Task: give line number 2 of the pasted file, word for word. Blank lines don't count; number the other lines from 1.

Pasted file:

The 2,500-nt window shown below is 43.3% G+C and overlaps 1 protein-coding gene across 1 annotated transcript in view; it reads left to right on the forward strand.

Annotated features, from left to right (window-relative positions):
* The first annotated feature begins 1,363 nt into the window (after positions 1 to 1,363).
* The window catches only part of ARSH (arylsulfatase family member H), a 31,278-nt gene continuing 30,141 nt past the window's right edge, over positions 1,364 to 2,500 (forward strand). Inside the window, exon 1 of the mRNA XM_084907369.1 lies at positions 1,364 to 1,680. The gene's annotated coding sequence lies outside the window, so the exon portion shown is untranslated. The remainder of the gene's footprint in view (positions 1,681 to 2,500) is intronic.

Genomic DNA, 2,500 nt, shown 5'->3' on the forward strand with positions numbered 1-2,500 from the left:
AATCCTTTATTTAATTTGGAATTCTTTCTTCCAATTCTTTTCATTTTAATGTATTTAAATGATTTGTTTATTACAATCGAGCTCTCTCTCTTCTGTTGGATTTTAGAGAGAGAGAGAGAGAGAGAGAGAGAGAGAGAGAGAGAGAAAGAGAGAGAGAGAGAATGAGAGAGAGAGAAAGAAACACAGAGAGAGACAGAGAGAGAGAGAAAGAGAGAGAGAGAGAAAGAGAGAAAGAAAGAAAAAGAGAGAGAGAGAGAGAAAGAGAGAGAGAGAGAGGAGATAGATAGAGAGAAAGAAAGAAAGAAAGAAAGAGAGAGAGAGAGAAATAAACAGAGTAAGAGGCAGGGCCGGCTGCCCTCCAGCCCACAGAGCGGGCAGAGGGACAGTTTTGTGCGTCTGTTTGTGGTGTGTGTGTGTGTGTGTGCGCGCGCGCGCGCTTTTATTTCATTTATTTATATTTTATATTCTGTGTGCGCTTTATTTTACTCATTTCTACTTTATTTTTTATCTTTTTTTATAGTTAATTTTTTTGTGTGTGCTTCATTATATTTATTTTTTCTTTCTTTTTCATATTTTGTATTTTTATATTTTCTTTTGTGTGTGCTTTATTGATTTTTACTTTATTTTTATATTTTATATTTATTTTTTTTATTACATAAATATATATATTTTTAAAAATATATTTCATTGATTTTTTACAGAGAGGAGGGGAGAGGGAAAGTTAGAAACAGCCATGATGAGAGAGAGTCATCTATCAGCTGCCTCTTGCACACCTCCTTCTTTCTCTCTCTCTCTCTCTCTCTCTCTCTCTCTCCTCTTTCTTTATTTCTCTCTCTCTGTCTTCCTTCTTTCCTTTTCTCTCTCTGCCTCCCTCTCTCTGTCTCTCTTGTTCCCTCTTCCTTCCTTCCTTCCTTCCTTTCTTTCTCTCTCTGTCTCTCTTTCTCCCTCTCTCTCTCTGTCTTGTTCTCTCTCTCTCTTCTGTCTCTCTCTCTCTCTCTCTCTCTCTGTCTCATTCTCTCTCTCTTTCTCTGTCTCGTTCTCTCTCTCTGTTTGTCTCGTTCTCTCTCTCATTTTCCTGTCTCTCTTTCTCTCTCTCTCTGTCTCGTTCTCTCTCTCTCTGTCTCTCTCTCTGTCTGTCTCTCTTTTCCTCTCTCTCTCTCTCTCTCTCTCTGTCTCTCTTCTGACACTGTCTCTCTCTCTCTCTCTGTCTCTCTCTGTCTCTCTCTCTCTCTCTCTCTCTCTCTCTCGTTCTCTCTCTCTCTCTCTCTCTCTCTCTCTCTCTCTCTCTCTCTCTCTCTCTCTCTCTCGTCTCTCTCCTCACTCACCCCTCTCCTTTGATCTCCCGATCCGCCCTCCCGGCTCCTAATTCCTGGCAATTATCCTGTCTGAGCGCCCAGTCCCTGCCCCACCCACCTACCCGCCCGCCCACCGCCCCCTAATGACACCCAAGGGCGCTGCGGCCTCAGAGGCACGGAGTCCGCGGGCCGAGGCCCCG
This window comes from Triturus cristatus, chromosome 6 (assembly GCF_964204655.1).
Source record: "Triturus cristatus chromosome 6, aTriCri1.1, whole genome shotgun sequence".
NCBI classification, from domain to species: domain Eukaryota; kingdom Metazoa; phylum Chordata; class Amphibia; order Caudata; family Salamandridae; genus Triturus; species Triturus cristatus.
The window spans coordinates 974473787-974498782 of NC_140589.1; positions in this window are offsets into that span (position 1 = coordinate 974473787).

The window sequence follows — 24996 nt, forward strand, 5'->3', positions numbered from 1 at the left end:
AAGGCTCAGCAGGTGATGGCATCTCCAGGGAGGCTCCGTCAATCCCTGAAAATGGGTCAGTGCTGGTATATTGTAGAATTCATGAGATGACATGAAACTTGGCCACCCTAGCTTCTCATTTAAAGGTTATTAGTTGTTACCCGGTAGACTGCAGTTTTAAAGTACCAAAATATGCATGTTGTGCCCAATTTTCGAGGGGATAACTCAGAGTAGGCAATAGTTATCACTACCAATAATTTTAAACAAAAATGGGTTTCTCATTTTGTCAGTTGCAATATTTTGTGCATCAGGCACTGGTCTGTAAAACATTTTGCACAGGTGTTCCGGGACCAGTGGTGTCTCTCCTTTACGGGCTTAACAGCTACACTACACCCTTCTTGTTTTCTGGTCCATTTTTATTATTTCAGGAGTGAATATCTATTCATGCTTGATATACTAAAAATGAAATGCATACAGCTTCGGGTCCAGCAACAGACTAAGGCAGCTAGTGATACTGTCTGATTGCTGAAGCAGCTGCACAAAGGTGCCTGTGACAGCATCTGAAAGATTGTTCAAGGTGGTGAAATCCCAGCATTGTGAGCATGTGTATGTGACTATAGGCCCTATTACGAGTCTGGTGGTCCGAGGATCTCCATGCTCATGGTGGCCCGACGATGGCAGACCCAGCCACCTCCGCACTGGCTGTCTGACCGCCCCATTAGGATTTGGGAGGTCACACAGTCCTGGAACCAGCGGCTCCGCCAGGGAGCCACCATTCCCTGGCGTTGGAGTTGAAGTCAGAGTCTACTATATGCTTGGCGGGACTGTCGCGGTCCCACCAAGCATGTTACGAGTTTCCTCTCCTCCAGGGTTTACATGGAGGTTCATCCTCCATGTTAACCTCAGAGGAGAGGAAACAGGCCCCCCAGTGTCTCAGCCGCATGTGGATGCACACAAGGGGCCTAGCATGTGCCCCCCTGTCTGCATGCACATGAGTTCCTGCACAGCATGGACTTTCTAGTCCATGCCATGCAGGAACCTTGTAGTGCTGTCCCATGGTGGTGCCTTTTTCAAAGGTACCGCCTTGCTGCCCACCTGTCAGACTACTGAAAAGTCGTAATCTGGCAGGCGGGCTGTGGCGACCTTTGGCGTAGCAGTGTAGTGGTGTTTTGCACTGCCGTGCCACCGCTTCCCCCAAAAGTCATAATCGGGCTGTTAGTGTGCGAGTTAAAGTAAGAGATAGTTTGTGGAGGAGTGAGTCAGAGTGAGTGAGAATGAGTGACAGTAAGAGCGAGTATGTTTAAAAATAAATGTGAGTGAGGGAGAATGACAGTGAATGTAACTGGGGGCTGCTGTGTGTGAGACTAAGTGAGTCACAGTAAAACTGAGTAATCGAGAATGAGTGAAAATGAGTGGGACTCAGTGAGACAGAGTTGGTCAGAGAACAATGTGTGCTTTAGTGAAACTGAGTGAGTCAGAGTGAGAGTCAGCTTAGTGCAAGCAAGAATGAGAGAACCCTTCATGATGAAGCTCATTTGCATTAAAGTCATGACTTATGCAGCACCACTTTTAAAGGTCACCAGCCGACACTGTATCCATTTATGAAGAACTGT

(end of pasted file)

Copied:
Annotated features, from left to right (window-relative positions):